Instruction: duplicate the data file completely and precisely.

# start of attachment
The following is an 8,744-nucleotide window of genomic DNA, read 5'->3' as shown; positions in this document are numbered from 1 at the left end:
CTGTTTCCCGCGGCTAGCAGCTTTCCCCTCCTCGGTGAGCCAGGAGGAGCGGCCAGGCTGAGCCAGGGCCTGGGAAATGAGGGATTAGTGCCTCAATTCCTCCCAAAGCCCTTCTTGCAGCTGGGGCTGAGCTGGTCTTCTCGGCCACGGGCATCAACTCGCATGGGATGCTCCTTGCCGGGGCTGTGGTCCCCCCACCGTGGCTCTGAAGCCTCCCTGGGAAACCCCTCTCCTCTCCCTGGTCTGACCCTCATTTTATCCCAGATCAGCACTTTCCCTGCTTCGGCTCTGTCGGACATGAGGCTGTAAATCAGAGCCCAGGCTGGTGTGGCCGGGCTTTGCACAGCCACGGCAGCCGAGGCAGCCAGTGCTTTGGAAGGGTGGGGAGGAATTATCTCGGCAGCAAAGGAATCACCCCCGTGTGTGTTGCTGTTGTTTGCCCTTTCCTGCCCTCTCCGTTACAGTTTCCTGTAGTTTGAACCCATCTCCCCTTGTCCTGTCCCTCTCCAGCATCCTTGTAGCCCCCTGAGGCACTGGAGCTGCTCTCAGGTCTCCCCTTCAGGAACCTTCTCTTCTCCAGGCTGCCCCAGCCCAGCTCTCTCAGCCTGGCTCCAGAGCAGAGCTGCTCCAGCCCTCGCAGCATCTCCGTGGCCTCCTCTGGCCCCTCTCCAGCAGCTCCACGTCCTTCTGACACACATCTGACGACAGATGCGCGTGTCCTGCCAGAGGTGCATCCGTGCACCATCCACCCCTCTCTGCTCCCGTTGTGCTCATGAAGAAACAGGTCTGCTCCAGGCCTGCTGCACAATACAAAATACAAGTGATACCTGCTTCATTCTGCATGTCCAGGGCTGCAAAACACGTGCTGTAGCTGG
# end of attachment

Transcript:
The following is an 8,744-nucleotide window of genomic DNA, read 5'->3' as shown; positions in this document are numbered from 1 at the left end:
CTGTTTCCCGCGGCTAGCAGCTTTCCCCTCCTCGGTGAGCCAGGAGGAGCGGCCAGGCTGAGCCAGGGCCTGGGAAATGAGGGATTAGTGCCTCAATTCCTCCCAAAGCCCTTCTTGCAGCTGGGGCTGAGCTGGTCTTCTCGGCCACGGGCATCAACTCGCATGGGATGCTCCTTGCCGGGGCTGTGGTCCCCCCACCGTGGCTCTGAAGCCTCCCTGGGAAACCCCTCTCCTCTCCCTGGTCTGACCCTCATTTTATCCCAGATCAGCACTTTCCCTGCTTCGGCTCTGTCGGACATGAGGCTGTAAATCAGAGCCCAGGCTGGTGTGGCCGGGCTTTGCACAGCCACGGCAGCCGAGGCAGCCAGTGCTTTGGAAGGGTGGGGAGGAATTATCTCGGCAGCAAAGGAATCACCCCCGTGTGTGTTGCTGTTGTTTGCCCTTTCCTGCCCTCTCCGTTACAGTTTCCTGTAGTTTGAACCCATCTCCCCTTGTCCTGTCCCTCTCCAGCATCCTTGTAGCCCCCTGAGGCACTGGAGCTGCTCTCAGGTCTCCCCTTCAGGAACCTTCTCTTCTCCAGGCTGCCCCAGCCCAGCTCTCTCAGCCTGGCTCCAGAGCAGAGCTGCTCCAGCCCTCGCAGCATCTCCGTGGCCTCCTCTGGCCCCTCTCCAGCAGCTCCACGTCCTTCTGACACACATCTGACGACAGATGCGCGTGTCCTGCCAGAGGTGCATCCGTGCACCATCCACCCCTCTCTGCTCCCGTTGTGCTCATGAAGAAACAGGTCTGCTCCAGGCCTGCTGCACAATACAAAATACAAGTGATACCTGCTTCATTCTGCATGTCCAGGGCTGCAAAACACGTGCTGTAGCTGG